The assumption that economic growth goes hand in hand with growing demand for primary energy is deeply ingrained. It has been an underlying “truth” that has driven energy policy since the start of the industrial revolution. It is still an oft-cited basis for political decisions around energy supply choices and infrastructure investments.
A closer look suggests challenging this assumption is long overdue. Data from the last decade or two indicates that energy management targets could be set at far more challenging levels, settings far more aggressive than are normally the case.
Since 2000, the U.S. economy has grown by about 75%, while its total energy consumption has remained essentially flat. The use of conventional thermal fuels – oil, nuclear, coal, and gas – has actually reduced over these sixteen years by about 6% accompanied by a comparable increase in renewable supply. Obviously, there are many moving parts on national statistics like these. However, at a minimum they should trigger a company to ask some deeper questions to understand how its energy use has evolved relative to the business as a whole.
The Copenhagen region is often cited as an example of energy management innovation. Since 1990, the population has stayed essentially flat and the region’s economic growth has nearly doubled, while the greenhouse gas emissions have dropped by a half. This has been accompanied by low unemployment levels relative to surrounding areas and countries, and an enviable reputation for innovation and livability.
A recent assessment of a major global manufacturer, with headquarters in the United States, showed a similar picture. While their revenues had doubled in the past decade, their energy use for each product manufactured had dropped by more than 30%, which contributed to their competitiveness during the upheaval of the recession and sustained global price pressures.
Another factor to keep in mind is that performances like those of the United States or the Copenhagen region are averages. This means that the highest performing sectors and players will have results far above these averages.
Faced with overwhelming evidence that we are seeing a decoupling of economic growth from energy growth, the energy manager needs to rethink the targets for the company’s energy management plan.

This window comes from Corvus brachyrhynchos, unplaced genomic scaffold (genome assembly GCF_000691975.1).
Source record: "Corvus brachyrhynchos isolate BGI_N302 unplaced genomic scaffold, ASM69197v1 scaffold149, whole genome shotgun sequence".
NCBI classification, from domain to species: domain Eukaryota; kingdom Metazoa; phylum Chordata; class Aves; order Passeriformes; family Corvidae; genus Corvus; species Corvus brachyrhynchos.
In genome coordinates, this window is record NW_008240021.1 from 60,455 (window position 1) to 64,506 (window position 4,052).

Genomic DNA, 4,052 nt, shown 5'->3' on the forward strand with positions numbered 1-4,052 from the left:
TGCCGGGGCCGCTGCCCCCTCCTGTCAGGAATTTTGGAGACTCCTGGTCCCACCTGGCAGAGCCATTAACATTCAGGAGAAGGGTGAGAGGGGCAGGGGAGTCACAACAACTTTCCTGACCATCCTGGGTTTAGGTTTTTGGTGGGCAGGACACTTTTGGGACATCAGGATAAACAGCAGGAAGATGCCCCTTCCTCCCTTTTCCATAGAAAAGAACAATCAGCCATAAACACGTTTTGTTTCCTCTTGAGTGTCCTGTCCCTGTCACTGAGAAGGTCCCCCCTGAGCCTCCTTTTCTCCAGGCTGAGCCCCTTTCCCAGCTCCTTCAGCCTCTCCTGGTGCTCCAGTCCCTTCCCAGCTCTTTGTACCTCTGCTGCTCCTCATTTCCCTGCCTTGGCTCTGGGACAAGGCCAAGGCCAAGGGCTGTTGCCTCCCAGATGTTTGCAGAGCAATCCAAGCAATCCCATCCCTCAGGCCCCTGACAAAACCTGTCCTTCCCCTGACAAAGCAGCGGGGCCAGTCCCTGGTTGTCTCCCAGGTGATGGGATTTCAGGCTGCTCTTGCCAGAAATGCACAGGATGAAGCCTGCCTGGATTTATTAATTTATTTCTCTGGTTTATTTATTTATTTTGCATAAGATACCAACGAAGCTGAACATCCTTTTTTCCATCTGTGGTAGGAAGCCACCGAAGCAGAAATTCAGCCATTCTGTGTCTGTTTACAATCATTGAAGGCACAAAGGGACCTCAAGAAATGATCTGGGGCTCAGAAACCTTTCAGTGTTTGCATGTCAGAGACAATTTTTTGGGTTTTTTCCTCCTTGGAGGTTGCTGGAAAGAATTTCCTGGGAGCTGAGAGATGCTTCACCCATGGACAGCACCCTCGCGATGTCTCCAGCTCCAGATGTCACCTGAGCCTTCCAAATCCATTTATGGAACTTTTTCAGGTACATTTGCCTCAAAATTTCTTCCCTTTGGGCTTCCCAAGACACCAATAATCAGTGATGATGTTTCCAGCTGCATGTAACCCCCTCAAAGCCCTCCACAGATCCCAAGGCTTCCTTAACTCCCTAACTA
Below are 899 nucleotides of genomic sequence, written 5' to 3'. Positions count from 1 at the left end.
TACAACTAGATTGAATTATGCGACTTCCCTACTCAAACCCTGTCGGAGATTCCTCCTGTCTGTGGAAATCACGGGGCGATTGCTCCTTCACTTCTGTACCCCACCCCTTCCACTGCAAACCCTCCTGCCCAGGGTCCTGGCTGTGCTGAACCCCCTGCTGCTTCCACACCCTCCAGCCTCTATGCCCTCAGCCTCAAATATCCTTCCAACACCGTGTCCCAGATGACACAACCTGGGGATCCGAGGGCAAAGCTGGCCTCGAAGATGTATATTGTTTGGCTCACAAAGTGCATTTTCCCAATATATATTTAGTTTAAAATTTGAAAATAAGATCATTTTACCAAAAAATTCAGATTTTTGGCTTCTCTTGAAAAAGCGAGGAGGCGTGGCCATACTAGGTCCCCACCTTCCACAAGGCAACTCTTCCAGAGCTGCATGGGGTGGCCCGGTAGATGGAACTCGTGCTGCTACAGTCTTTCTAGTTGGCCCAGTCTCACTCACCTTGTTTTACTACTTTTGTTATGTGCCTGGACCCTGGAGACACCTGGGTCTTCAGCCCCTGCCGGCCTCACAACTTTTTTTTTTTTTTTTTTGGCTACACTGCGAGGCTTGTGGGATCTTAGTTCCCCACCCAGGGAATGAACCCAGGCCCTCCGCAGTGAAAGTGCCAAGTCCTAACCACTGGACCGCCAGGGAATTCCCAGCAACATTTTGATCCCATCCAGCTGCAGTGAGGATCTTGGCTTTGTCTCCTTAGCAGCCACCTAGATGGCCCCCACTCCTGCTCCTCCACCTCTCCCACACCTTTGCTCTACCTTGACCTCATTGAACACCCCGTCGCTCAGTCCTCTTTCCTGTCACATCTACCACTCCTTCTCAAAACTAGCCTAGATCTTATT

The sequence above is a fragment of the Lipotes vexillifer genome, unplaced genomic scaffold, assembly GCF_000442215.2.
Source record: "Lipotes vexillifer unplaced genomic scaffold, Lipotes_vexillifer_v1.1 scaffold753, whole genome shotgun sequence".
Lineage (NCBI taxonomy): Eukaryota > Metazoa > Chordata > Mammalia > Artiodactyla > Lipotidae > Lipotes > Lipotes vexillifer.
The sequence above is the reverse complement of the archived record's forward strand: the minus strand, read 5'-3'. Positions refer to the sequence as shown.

This rethink should start with evaluating at least the last ten years of the company’s energy performance. At a minimum, this should include an assessment of the energy use and cost as a percentage of sales and profit. If product mix has remained reasonably similar for the years, energy use as a percentage of output will also be relevant.
If these initial indicators are showing gains of anything less than 25%, this could be a sign of substantial missed opportunity. Looked at in another way, this is an indicator of readily accessible competitive advantage.
The next obvious part of the rethink is to put the company’s energy performance in context. How did it compare with national and regional averages as whole? Most countries also have reasonable information for industry overall which provides another basis for comparison. A little more digging may yield comparative data for the specific sector the company competes in. It is also not that uncommon to find individual case studies that may allow general or specific comparisons.
Armed with these comparisons, the energy manager can use this background to support the next step – the reassessment of future targets. This entails addressing a number of “what if” questions. The most obvious would be to understand the effect on profit and competitiveness if the company’s energy performance were closer to the national, regional, or industry averages. Even more telling would be to quantify the benefit if the company’s energy performance were at the higher end of the comparisons.
The next most obvious questioning would be around the risk to the business if the leading competitor were to raise their energy performance dramatically. This question could be asked in two ways. The first would be under today’s market conditions of pricing and regulation. The second would be under possible future conditions that may include higher energy prices or complying with more costly energy-related legislation.
As these questions are being posed and answered, it is always tempting to precondition the answers by what seems feasible. While understandable, this tends to be self-limiting. The company’s internal experience can be a barrier to objectively assessing past performance and future risks and opportunities. While difficult to do, the “what if” questions should be answered without undue focus on the apparent feasibility of any particular action plan.
The energy manager now has the ammunition to propose possible medium- to long-term energy management goals, which will start the journey to develop energy action plans and approving the necessary resources to achieve them.
The data from the wider world is increasingly showing us that the hard line between economic growth and energy use is being broken. Does the energy plan for your company reflect that new reality?